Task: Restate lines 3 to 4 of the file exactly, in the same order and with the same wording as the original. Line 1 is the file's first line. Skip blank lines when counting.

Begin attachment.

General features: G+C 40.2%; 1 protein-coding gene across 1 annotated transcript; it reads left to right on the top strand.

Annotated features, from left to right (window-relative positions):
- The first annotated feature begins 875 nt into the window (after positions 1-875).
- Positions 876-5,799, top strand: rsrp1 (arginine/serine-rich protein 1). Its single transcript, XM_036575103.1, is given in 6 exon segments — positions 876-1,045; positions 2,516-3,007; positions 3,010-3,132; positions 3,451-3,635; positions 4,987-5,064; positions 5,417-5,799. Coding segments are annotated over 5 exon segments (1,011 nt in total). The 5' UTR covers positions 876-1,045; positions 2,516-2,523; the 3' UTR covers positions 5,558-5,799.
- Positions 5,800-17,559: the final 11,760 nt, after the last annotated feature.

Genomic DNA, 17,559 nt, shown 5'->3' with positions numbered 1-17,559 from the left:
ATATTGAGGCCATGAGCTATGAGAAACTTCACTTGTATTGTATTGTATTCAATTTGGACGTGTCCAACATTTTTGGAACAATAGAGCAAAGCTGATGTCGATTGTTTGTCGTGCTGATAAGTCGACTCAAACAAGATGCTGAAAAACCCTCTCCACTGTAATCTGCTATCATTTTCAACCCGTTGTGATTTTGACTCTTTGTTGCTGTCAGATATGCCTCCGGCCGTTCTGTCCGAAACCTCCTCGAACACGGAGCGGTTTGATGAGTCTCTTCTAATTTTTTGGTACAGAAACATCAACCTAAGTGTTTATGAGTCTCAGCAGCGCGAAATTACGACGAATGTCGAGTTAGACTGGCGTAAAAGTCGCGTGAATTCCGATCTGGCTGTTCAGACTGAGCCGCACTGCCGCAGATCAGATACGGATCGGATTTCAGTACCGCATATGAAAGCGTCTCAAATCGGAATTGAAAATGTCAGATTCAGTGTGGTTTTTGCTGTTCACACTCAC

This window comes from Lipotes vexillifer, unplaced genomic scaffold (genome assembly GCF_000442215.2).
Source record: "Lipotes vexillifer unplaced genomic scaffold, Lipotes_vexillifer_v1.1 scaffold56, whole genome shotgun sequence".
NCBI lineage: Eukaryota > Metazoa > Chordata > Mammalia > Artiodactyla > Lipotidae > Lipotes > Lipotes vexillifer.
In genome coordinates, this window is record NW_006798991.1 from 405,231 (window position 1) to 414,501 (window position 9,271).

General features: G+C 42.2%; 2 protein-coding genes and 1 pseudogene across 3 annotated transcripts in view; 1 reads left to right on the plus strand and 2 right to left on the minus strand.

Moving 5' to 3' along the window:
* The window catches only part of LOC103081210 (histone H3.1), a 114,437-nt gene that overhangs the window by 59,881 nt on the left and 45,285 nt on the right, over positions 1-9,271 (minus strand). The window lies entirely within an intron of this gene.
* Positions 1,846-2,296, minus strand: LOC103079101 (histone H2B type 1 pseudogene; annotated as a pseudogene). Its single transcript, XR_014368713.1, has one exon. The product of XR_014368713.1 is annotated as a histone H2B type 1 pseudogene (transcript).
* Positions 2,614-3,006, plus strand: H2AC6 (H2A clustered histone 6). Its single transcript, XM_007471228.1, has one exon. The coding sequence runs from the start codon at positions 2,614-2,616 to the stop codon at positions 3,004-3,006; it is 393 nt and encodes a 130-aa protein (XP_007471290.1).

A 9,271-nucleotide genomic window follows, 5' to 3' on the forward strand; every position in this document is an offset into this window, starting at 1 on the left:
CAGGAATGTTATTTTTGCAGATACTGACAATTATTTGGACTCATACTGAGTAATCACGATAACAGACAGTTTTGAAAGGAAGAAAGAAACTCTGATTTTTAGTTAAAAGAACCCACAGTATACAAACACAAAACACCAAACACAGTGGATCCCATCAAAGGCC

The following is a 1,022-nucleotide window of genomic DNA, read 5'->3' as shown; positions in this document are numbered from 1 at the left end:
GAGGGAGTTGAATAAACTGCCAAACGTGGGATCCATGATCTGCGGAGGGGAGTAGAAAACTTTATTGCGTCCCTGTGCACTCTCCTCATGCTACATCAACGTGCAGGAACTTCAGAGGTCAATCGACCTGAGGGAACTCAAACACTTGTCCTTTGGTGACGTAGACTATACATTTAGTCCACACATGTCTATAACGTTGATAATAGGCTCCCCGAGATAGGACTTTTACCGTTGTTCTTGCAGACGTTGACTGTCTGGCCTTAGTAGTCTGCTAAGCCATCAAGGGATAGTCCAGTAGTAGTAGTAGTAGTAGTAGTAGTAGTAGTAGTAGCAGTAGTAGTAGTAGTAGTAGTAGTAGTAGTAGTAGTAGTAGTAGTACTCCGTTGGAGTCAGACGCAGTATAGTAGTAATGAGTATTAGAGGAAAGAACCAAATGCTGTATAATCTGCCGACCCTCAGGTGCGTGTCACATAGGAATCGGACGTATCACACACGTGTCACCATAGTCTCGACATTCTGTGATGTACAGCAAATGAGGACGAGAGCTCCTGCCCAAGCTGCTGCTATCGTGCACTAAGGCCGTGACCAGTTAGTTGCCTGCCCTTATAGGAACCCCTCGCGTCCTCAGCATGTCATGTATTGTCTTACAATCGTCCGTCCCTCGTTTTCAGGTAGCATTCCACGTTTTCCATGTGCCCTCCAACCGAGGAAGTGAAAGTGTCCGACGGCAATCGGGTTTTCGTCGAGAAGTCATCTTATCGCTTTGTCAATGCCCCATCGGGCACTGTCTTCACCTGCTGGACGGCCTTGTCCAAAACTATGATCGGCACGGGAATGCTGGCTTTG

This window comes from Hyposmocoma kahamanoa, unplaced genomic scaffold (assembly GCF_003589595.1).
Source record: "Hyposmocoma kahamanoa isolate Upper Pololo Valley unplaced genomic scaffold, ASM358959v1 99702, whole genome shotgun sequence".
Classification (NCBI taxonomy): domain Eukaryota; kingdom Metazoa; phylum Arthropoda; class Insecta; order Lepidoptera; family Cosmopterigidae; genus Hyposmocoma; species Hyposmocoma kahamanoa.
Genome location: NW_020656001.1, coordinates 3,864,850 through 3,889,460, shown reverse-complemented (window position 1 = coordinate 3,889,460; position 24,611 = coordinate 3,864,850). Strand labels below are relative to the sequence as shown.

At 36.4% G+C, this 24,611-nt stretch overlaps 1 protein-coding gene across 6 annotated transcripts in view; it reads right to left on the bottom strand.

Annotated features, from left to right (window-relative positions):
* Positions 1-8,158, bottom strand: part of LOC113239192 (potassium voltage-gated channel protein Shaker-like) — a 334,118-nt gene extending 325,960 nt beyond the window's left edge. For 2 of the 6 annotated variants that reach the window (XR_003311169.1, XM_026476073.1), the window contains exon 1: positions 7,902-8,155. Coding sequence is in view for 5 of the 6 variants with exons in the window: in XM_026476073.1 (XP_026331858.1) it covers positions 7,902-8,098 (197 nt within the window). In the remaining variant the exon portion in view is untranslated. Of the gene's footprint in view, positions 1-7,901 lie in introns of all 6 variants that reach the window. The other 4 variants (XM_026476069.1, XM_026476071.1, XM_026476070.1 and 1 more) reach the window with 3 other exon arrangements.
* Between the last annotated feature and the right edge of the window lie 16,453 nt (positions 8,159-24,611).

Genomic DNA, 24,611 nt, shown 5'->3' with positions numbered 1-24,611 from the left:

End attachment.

- The first annotated feature begins 875 nt into the window (after positions 1-875).
- Positions 876-5,799, top strand: rsrp1 (arginine/serine-rich protein 1). Its single transcript, XM_036575103.1, is given in 6 exon segments — positions 876-1,045; positions 2,516-3,007; positions 3,010-3,132; positions 3,451-3,635; positions 4,987-5,064; positions 5,417-5,799. Coding segments are annotated over 5 exon segments (1,011 nt in total). The 5' UTR covers positions 876-1,045; positions 2,516-2,523; the 3' UTR covers positions 5,558-5,799.